The backstory on one of the greatest moves in Orioles history

The Orioles may be coming off a season where their poor pitching contributed heavily to a last-place finish, but over the course of the club’s history, they’ve had plenty of quality pitchers.

This history includes a Hall of Famer in Jim Palmer and four pitchers that have won Cy Young Awards. Palmer won three (1973, ‘75, ‘76) and other winners included Mike Flanagan (1979) Steve Stone (1980) and Mike Cuellar, who shared the 1969 award with Denny McLain.

This history includes four 20-game winners in 1971, something that had not been done since the 1920 Chicago White Sox did it and has not happened since. Palmer was joined by Dave McNally, Pat Dobson and Cuellar.

But with such a history, none of those pitchers ever struck out more batters in one season then lefty Erik Bedard did in 2007 when he fanned 221 over 182 innings and led the majors averaging 10.9 strikeouts per nine innings.

adam-jones-slides-home.jpgBut in Baltimore, Bedard is more remembered for being traded than any strikeout record. On Feb. 8, 2008, then-general manager Andy MacPhail dealt Bedard to Seattle for a package of five players. Heading to Baltimore were Adam Jones, Chris Tillman, George Sherrill, Tony Butler and Kam Mickolio. The 10-year anniversary of the trade came earlier this month.

With Tillman and Jones still on the team, it is the trade that just keeps giving. It is easily one of the best deals in the history of a franchise that dates to 1954.

While Bedard had some initial success in Seattle, he threw just 164 combined innings his first two seasons there. Shoulder issues derailed a once-promising career. The Orioles - as it turned out - traded Bedard at exactly the right time.

If you want to have any discussion about Bedard and that trade, Jim Howard is a key guy to talk with. He was the Orioles scout that signed Bedard out of Canada and later was part of a group of scouts that recommended to MacPhail that he might bring a big return via trade. Howard is about to enter his 30th year as an O’s scout was recently profiled in this blog.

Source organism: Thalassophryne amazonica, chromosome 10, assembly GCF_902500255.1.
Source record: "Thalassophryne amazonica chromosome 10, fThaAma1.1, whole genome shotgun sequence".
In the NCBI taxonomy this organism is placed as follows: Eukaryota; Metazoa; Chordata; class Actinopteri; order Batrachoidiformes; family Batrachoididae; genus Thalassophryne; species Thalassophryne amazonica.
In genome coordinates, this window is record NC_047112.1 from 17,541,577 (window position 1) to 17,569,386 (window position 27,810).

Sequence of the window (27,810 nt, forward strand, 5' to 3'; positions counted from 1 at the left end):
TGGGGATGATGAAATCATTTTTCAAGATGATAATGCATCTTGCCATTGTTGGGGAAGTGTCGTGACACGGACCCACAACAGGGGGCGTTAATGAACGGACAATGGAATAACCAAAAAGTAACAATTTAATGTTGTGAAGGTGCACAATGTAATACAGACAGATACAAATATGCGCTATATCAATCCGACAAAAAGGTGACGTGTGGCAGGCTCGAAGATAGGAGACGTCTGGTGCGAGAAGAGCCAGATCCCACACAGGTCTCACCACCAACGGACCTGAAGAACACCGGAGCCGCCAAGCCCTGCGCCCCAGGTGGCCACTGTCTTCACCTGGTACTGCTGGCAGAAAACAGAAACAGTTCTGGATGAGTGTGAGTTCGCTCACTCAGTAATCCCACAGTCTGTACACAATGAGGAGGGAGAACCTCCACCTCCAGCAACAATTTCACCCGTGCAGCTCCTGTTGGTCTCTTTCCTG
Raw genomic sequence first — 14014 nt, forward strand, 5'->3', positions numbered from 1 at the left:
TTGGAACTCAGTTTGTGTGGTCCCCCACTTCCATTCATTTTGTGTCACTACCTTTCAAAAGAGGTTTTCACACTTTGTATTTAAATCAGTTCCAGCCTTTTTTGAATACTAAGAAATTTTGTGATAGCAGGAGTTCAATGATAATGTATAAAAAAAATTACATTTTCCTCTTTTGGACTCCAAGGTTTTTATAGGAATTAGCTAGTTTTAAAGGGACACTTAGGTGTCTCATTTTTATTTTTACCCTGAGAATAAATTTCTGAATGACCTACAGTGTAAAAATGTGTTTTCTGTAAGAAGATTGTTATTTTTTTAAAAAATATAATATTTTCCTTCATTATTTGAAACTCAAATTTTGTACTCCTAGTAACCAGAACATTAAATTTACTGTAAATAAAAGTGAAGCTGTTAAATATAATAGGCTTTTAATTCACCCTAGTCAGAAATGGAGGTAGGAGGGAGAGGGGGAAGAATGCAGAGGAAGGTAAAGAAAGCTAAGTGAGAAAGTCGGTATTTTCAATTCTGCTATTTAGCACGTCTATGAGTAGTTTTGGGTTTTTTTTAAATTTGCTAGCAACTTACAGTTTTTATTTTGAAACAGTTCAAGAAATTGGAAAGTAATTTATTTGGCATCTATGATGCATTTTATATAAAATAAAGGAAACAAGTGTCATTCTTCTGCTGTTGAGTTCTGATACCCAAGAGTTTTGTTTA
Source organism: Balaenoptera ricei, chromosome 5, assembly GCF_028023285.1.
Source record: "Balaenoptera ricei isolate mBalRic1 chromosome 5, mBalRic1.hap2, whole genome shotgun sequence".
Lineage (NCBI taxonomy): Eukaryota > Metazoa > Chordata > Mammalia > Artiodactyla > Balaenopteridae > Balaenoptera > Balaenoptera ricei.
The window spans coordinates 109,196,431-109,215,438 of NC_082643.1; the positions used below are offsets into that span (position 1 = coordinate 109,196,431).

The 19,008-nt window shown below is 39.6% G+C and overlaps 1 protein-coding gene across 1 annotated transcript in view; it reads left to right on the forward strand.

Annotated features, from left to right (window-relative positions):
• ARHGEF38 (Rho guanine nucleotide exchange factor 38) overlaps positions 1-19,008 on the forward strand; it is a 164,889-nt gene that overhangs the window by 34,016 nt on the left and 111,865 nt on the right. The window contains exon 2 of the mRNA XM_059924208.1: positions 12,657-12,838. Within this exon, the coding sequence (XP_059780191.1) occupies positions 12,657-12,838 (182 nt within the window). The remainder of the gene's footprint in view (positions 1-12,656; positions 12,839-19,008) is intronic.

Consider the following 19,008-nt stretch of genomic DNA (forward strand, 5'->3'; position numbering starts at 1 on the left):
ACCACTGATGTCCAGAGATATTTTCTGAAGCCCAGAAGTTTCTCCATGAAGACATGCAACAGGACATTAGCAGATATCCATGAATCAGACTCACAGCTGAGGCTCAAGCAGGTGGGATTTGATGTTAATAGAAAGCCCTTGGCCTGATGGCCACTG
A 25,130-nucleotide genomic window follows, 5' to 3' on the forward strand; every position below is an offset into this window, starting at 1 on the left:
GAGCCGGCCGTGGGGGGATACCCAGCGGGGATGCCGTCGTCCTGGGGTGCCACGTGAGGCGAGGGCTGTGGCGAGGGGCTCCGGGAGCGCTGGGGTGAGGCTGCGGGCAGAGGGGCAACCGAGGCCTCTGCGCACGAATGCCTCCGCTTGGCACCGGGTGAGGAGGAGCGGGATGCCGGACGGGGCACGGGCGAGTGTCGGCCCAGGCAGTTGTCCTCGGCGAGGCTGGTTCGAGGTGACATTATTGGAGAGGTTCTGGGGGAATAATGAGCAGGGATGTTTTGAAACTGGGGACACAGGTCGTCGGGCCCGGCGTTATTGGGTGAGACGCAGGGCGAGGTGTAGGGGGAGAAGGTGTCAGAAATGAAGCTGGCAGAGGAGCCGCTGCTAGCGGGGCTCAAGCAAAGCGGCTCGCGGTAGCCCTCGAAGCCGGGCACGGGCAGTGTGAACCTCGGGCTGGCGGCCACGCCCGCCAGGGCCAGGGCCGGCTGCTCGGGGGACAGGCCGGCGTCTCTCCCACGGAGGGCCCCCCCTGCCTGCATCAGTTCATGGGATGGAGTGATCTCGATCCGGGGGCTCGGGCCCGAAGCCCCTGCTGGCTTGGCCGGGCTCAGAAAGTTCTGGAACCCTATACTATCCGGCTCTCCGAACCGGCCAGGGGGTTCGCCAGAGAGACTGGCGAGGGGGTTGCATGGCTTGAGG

MacPhail was looking to rebuild a losing club and this trade went a long way to doing that. It was a huge reason the Orioles resumed winning in 2012.

Howard’s impact on the Orioles has been vast since he joined the club in the winter of 1988. And his biggest impact was most certainly in being the scout to get Bedard.

“Erik’s story is one that I do take a great degree of pride in,” Howard said in a recent phone interview. “It was a perfect example of the value of an area scout. I had seen Erik in his little town in Ontario, Canada. He went to a junior college that, when I first started in his territory, didn’t even have a baseball program. Just from doing the job as an area guy, like a lot of guys do for us every day, I saw him progress.

“I attended a fall scout day for this up-and-coming junior college program. As a freshman, he was a stylish lefty that threw 77 miles per hour. He was nowhere near a prospect. Fast forward to the following fall - he was a little bigger and stronger and the velocity was 82-84 (mph). Still short of what we are looking for, but it was easy and stylish and he had command. Some things were intriguing at that time. I was curious where he was going developmentally. He was on the upswing.

“So in the spring of ‘99, early on, he was throwing 87 to 88 (mph) and all the other positive aspects had kind of blossomed out a little bit. He was a guy that I liked the progression and when I got the chance to talk to him, there was a sense that he was more willing to sign and try pro ball than he was to go to a four-year college.”

Other O’s scouts had little background to that point with Bedard, but Howard was able to convince his bosses that the young lefty would be worth drafting. The Orioles selected him in round six in 1999 out of Norwalk (Conn.) Community College.

“I think only one other of our scouts saw him the draft year where we took him. That was our East Coast crosschecker, Sean Pender. But Tony DeMacio, our scouting director, was willing to take this lefty from a JuCo that no one ever heard of from Connecticut based on my evaluation and the support I had from Sean Pender. Well, you look at the end result and it is something I’m very proud of.”

Bedard went 40-34 with an ERA of 3.83 in five seasons as an Oriole. He finished fifth for the 2007 AL Cy Young Award. He accumulated a 12.9 WAR with the Orioles and just 4.4 in seven seasons after the trade.

Howard’s recollections of the discussions leading up to the Bedard trade are still strong.

“I remember it vividly,” he said. “I believe it was at Andy MacPhail’s first organizational meetings, and I was a pro scout by then, and Andy kept the pro staff together for an extra day. He put all the names of our players on a board and at the top he put what our payroll was. He said, ‘Who are the players that have value?’

“We came to the conclusion that Erik Bedard and Miguel Tejada were the two guys that could jump start what Andy thought we needed to do at the time. When that discussion came out, I was in an interesting spot, having been the scout that signed Erik. But now I am part of the discussion that is going hopefully to lead to him being sent elsewhere to get back X-amount talent to outweigh what we were giving up at the time. It sure worked out well for the franchise.”

It sure did.

O’s single season strikeout leaders:
221 - Erik Bedard, 2007
218 - Mike Mussina, 1997
210 - Mike Mussina, 2000
204 - Mike Mussina, 1996
202 - Dave McNally, 1968

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